Sunday, June 26, 2005


Yes, I know what you're thinking: "Mwanji, what are you doing, paying 56 euros (twice!) to see Lenny Kravitz, when you wouldn't even pay half that (once!) to see Sonny Rollins?" That's a good question. First of all, we didn't just see Lenny. We also saw Duran Duran. Secondly, we didn't pay, the tickets luckily fell into our laps when a friend couldn't go. So I popped my rock festival cherry for free with the TW Classic, in Werchter (rural Flanders; the main event is next week).

I'd never been to a big rock concert before. The kind with video screens (which, during Duran Duran, were lagging disturbingly behind the live action) so that you get to see more than inch-high stick figures. The kind in a big field, ringed by car manufacturers, banks, mobile network operators, magazines and food stands. The kind where it takes you half an hour to walk from the grassy parking lot.

Of course, Duran and Lenny weren't the only people on the bill. I would've like to have seen Novastar (Belgian piano rock songwriter) or Brian Wilson. But we found out that the tickets were ours fairly late in the day. So Duran and Lenny had to do.

Kravitz played what you'd expect him to play: new stuff like "Where Are We Runnin'?" and "Lady" (a poppier thing that's nowhere as good as the D'Angelo song of the same name), old stuff like "It Ain't Over 'Til It's Over" and "Are You Gonna Go My Way?" (as a second encore. IVN had lost hope, but I knew it was coming: AYGGMW is to Lenny what "Take Five" is to Brubeck.) and middle-aged stuff like "American Woman" and a very good "Fly Away" that closed the set before the encores. But I was disappointed by the way the songs were played. Impeccably, yes, it all sounded exactly like the recorded versions (which, in terms of singing, is more than many can say, but still). I was expecting more fire, more looseness, more eruptions. They came, inevitably, with AYGGMW, "Fly Away" extended itself to burst with life, but overall to many songs came and went without really affirming their reason for being outside of "Well, I've recorded these songs before, so I might as well play them."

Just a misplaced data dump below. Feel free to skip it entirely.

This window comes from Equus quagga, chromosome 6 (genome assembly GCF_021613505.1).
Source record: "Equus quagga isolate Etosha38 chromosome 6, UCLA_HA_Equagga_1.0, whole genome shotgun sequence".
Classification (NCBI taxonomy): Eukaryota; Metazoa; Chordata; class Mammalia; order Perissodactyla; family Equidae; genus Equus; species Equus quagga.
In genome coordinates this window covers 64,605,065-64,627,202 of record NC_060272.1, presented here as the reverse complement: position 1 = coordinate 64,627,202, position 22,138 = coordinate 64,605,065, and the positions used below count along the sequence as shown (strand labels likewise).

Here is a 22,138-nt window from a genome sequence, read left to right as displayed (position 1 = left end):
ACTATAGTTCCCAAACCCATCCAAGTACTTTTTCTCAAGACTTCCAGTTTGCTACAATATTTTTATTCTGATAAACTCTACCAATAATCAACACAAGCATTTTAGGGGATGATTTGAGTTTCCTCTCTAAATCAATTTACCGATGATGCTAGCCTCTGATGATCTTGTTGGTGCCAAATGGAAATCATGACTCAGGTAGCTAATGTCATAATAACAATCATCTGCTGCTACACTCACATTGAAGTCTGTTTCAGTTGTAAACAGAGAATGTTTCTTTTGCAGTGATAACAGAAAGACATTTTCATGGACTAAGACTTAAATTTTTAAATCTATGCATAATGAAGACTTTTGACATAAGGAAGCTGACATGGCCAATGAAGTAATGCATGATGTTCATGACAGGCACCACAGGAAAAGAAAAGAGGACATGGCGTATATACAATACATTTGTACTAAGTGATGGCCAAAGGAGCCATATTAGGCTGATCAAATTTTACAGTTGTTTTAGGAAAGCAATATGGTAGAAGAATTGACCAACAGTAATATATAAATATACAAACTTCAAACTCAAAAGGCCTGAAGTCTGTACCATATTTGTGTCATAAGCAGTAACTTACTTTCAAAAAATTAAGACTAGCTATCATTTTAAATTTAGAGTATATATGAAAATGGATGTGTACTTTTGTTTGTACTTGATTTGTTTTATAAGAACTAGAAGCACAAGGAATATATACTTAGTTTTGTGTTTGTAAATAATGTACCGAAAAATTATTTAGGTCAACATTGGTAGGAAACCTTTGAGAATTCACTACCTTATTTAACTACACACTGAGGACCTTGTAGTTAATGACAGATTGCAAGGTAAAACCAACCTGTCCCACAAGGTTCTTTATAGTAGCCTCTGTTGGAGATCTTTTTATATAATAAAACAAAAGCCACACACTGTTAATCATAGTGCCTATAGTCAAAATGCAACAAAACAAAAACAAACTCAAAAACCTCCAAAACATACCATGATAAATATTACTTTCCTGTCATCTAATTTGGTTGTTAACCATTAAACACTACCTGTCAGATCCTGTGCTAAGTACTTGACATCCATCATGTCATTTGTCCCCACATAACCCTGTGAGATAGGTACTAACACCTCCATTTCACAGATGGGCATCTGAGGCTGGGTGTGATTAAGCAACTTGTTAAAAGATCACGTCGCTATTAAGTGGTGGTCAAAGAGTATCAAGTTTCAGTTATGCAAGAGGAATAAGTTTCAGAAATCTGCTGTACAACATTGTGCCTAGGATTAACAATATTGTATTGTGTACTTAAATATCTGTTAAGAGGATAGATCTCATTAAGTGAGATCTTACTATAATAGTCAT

Kravitz looked as you'd expect him to look: sunglasses at night, strategically removed to generate shrieks; nipple rings, revealed at the end when he ripped open his shirt; sexy (although IVN doesn't think so. I think she's wrong); rock star poses (a bit disappointing, though, because they struck me as having a forced stiffness, an odd combination, to say the least) that screamed "praise me!" He made declarations that seemed generous but were actually about himself: "It's an honour to play on this stage that has been blessed by Duran Duran, true living legends." Just like you, Lenny! "We're here for one reason and one reason only: to celebrate the greatest blessing of all: the blessing of life! Can you get with that, people?" Um, no, not really.

Kravitz brought who you'd expect him to bring: "the supergenius" second guitarist, with whom Lenny gracefully shared solos; Cindy Blackman [always a fun jazz trainspotter's moment. She may not be in the pantheon, but who wants to see John Coltrane in a bikini? Her solo may have been disappointingly senseless pounding, but she looked great in her black bikini with pearl beads hanging from it, long curly hair in a made-to-head-bang afro and amazing arms. "Does anyone want to come up here and keep Cindy warm?" Lenny asked. I'll let you guess as to the number of volunteers.]; three backup singers, one of whom was Isaac Hayes (you can see him for yourself in the photo), and a horn section, both of which brought the necessary soul/funk inflections. Okay, so Hayes wasn't singing backup, it was just someone who looked exactly like him.

So, what did we learn last night? Lenny probably said it best: "I love you all, but God loves you even more."